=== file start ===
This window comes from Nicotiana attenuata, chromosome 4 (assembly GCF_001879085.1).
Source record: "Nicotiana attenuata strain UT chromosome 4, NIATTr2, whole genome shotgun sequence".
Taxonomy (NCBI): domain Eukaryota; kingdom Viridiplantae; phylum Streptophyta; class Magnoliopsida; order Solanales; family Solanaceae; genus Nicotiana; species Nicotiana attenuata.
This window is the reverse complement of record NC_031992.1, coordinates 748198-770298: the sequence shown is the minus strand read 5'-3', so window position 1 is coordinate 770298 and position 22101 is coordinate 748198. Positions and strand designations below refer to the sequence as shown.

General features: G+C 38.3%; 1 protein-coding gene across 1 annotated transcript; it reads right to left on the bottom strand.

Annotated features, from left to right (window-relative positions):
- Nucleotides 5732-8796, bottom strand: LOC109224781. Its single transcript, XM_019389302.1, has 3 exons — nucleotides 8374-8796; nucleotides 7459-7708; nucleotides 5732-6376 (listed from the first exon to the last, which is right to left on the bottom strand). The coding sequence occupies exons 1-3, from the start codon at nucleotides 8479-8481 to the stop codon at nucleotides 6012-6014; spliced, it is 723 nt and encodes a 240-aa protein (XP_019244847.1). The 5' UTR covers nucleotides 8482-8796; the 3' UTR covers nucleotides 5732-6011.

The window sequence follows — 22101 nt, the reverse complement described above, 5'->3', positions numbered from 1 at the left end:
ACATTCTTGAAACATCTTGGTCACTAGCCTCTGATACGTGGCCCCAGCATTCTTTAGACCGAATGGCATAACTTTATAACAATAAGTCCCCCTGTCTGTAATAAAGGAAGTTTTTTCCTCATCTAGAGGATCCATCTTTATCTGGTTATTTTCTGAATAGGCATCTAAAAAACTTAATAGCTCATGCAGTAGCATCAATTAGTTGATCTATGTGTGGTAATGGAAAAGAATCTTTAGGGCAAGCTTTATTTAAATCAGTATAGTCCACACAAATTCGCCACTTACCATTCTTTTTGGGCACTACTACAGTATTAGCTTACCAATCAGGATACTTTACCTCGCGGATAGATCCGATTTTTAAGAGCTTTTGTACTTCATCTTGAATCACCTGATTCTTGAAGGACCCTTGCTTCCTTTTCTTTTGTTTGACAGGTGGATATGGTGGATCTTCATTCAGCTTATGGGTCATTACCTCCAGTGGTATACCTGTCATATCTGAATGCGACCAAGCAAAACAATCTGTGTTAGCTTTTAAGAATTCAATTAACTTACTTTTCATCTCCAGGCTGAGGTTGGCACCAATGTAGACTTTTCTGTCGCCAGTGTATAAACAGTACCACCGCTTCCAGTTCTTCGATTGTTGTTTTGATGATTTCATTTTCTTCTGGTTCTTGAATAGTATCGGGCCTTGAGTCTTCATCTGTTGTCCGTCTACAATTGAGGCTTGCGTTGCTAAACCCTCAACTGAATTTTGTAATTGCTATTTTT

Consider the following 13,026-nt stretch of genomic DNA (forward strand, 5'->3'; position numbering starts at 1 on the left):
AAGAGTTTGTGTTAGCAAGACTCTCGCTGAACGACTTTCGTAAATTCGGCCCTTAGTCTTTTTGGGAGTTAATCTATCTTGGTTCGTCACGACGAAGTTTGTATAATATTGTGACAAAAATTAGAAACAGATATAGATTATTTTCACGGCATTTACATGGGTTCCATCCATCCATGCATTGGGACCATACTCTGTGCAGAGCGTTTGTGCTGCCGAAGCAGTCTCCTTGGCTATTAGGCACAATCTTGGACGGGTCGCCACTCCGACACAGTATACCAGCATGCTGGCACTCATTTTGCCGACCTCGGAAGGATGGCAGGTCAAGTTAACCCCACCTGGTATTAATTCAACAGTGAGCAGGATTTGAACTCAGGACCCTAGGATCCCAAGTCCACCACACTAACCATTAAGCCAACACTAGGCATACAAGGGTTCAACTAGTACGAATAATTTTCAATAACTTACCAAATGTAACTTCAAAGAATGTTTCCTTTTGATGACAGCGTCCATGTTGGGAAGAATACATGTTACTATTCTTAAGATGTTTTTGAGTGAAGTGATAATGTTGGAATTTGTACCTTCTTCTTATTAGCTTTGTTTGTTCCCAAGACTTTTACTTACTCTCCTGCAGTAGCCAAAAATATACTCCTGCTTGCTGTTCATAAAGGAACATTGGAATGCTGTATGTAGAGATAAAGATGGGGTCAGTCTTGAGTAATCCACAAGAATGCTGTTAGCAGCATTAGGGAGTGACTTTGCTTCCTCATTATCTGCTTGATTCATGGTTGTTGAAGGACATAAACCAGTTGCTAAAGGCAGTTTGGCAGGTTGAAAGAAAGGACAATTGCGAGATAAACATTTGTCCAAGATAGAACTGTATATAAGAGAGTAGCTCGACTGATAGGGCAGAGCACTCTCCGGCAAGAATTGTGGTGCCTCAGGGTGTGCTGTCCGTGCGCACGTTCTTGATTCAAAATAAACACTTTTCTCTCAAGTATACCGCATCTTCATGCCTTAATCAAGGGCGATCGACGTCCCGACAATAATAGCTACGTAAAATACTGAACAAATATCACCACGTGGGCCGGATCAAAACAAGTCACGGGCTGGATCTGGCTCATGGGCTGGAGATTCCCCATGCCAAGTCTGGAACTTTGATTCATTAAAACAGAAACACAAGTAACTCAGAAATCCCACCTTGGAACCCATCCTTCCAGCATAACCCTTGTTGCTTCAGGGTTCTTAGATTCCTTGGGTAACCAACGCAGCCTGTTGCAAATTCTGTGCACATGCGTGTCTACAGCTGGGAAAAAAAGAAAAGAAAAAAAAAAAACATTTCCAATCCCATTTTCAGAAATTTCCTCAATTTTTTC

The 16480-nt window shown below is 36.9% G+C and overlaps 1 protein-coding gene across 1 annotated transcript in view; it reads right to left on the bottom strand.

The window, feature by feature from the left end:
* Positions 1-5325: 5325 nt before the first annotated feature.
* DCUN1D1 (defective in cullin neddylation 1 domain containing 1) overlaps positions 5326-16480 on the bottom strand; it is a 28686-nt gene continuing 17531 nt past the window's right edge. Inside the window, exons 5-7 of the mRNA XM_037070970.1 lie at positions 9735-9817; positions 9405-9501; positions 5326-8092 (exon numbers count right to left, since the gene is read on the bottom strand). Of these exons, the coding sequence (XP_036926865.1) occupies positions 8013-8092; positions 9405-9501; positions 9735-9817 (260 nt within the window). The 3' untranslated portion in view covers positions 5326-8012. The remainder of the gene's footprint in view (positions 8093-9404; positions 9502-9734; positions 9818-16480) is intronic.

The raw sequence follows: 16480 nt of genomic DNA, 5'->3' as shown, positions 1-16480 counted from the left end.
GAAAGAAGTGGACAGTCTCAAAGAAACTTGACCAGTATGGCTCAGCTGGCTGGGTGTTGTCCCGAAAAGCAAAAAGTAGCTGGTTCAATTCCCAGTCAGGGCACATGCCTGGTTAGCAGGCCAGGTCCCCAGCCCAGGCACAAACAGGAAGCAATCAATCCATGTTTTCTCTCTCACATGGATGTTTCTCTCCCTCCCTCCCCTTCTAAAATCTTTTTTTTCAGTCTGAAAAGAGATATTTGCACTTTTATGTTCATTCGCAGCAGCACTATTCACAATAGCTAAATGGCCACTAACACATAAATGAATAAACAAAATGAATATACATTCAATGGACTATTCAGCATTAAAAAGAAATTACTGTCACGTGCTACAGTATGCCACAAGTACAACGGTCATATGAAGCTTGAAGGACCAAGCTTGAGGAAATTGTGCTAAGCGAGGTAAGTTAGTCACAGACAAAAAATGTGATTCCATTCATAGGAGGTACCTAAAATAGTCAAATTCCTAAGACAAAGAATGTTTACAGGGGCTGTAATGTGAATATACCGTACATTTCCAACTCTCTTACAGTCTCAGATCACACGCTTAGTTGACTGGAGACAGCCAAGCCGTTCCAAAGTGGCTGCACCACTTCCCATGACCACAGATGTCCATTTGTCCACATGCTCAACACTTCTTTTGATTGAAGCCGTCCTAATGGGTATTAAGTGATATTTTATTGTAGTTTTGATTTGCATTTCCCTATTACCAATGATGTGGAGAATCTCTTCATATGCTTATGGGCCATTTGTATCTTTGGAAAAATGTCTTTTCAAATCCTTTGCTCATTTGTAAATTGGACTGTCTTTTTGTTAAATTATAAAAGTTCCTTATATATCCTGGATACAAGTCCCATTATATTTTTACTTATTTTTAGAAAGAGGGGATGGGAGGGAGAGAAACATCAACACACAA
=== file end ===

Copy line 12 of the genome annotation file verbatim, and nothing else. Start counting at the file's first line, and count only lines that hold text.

The 16480-nt window shown below is 36.9% G+C and overlaps 1 protein-coding gene across 1 annotated transcript in view; it reads right to left on the bottom strand.